Prof. Jivka Ovtcharova and her research group "Smart Immersive Environments" from KIT's Institute of Information Management in Engineering (IMI) have developed a virtual driving instructor for driving schools in China together with Chinese development partners TuoBaBa Technology (TBB) and the Jiangyin Sino-German Technology Transfer Center. A converted vehicle and sophisticated projection technology enable realistic driving exercises in a driving simulator. The DriveSim technology transfer project implemented a complete platform with software and hardware as well as corresponding interfaces to the vehicle. KIT was in charge of the hardware configuration and software solution, whereas the Chinese partners prepared the server infrastructure on site, the remote maintenance, and the application for mobile devices.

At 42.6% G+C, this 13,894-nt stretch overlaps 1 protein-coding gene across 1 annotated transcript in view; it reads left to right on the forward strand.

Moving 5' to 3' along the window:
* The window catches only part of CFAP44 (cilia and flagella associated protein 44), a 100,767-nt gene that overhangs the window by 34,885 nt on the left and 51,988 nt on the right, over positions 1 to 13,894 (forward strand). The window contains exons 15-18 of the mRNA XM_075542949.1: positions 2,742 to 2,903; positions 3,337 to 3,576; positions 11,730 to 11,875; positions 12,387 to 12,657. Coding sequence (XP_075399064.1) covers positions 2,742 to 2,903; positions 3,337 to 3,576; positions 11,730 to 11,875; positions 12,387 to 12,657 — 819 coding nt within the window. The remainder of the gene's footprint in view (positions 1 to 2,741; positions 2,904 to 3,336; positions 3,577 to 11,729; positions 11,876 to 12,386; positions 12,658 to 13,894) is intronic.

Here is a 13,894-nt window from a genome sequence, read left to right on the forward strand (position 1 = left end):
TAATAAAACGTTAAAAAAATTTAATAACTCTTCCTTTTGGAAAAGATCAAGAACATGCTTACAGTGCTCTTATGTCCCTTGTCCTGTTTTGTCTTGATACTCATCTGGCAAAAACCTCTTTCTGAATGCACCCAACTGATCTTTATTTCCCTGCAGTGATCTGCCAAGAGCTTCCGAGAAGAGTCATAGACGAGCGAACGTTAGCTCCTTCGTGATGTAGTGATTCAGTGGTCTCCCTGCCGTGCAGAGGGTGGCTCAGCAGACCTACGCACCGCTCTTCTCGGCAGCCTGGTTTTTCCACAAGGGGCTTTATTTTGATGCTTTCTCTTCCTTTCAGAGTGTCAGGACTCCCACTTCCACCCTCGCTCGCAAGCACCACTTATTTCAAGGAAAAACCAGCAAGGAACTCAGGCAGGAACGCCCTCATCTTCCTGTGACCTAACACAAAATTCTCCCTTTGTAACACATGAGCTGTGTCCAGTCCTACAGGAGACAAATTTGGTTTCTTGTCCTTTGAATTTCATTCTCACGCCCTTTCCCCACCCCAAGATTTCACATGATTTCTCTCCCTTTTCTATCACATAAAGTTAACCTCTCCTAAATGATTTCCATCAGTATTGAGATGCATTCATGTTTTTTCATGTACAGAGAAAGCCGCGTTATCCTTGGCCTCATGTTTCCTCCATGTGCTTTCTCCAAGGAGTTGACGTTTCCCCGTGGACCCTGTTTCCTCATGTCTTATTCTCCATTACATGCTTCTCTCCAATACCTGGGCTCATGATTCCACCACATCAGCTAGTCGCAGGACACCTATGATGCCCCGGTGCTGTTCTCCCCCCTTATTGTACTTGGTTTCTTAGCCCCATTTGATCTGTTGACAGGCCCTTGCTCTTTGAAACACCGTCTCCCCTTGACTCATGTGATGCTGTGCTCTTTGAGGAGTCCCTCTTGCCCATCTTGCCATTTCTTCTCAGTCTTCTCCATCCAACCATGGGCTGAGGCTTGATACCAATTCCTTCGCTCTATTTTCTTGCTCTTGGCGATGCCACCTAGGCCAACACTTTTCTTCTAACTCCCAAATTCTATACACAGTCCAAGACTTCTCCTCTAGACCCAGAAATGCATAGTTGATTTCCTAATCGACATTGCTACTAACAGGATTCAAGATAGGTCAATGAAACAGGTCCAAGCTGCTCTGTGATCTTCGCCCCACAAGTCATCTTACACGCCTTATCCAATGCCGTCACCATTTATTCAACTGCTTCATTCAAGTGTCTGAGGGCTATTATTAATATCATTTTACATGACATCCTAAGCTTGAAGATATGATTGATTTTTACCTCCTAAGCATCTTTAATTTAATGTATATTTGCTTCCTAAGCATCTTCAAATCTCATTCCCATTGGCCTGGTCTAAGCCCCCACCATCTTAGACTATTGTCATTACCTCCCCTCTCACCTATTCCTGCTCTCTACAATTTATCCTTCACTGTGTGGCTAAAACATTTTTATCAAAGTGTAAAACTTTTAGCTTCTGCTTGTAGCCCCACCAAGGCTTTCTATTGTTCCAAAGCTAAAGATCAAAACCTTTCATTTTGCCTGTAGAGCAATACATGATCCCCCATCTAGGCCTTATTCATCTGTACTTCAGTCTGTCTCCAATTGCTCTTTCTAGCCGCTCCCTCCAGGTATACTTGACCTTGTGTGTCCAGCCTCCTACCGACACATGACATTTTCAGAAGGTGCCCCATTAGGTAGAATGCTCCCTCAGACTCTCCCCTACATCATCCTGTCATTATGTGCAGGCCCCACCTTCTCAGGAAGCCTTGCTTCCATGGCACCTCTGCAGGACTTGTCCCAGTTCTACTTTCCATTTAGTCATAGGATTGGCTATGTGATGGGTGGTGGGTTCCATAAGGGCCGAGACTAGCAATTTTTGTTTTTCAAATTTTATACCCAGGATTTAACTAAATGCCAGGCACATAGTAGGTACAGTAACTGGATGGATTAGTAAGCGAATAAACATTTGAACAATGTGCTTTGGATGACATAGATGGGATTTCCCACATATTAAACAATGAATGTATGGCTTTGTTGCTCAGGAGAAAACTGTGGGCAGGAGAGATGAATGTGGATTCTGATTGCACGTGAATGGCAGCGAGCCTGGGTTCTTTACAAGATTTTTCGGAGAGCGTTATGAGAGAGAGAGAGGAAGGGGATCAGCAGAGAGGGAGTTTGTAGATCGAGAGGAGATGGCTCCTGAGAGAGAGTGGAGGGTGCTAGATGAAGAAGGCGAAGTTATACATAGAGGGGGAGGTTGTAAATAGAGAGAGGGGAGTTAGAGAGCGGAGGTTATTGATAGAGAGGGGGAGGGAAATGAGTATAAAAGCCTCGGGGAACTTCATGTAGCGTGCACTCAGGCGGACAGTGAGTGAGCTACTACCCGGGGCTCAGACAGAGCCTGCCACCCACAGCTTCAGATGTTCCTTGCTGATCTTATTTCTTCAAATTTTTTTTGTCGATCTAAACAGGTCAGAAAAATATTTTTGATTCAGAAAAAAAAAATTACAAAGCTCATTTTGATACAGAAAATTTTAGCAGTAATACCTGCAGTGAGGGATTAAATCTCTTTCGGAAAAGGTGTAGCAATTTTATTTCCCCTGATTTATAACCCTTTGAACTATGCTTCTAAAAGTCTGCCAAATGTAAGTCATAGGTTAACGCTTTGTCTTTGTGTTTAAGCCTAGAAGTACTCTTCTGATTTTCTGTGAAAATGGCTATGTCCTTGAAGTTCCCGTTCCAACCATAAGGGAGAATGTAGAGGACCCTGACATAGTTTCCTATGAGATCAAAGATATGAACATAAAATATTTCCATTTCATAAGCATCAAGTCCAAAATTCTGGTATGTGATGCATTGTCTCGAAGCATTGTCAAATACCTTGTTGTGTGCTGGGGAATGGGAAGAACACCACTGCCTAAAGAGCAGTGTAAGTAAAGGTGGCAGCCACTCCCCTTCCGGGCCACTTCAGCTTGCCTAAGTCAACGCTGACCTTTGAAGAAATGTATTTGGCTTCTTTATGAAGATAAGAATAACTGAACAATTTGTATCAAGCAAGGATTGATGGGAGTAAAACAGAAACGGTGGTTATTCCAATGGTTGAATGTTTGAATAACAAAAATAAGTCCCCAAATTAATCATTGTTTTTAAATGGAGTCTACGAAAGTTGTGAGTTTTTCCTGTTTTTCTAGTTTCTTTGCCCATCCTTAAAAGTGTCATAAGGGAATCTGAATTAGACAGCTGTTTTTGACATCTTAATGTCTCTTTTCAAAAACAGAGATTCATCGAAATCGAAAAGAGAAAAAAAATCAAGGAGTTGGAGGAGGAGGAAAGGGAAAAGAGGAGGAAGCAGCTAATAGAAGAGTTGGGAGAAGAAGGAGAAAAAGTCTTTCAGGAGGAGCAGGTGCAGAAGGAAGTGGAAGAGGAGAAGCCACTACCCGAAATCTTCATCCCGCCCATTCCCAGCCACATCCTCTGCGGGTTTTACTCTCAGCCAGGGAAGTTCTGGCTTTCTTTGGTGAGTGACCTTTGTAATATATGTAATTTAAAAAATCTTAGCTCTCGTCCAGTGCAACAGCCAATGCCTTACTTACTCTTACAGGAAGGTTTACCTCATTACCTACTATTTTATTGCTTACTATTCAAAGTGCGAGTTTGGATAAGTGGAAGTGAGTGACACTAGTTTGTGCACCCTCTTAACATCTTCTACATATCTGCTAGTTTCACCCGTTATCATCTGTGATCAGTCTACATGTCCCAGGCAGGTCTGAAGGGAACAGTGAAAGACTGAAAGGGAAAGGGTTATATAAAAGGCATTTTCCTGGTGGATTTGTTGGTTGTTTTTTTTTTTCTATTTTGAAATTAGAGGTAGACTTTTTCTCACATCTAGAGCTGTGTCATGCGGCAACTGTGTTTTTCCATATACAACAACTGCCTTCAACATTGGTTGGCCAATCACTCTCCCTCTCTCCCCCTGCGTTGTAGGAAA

You can read the full report on the technology transfer project in KIT's innovation newsletter RESEARCH TO BUSINESS.



The "Industrie 4.0 Collaboration Lab", located in the premises of the LESC (Lifecycle Engineering Solutions Center) at KIT offers a seamless IT infrastructure for testing technologies and processes under the sign of Industrie 4.0. The Lab opened back in September 2014 in cooperation with SolidLine AG, Bechtle IT-Systemhaus Karlsruhe, and other industry partners as well as the FZI Research Center for Information Technology and is designed as a test environment.

LESC website:


The hardware and software environment provided in the Lab SMEs in particular the opportunity to get to know the options and opportunities of Industrie 4.0 technologies in the form of 3D environments in virtual and augmented reality. Until now, these companies have often been reluctant to invest in new technologies whose advantages are not immediately apparent. However, topics related to Industry 4.0 are also of great importance for SMEs from a strategic point of view, such as maintaining the necessary digital infrastructure, networking production in real time or automated control of production processes.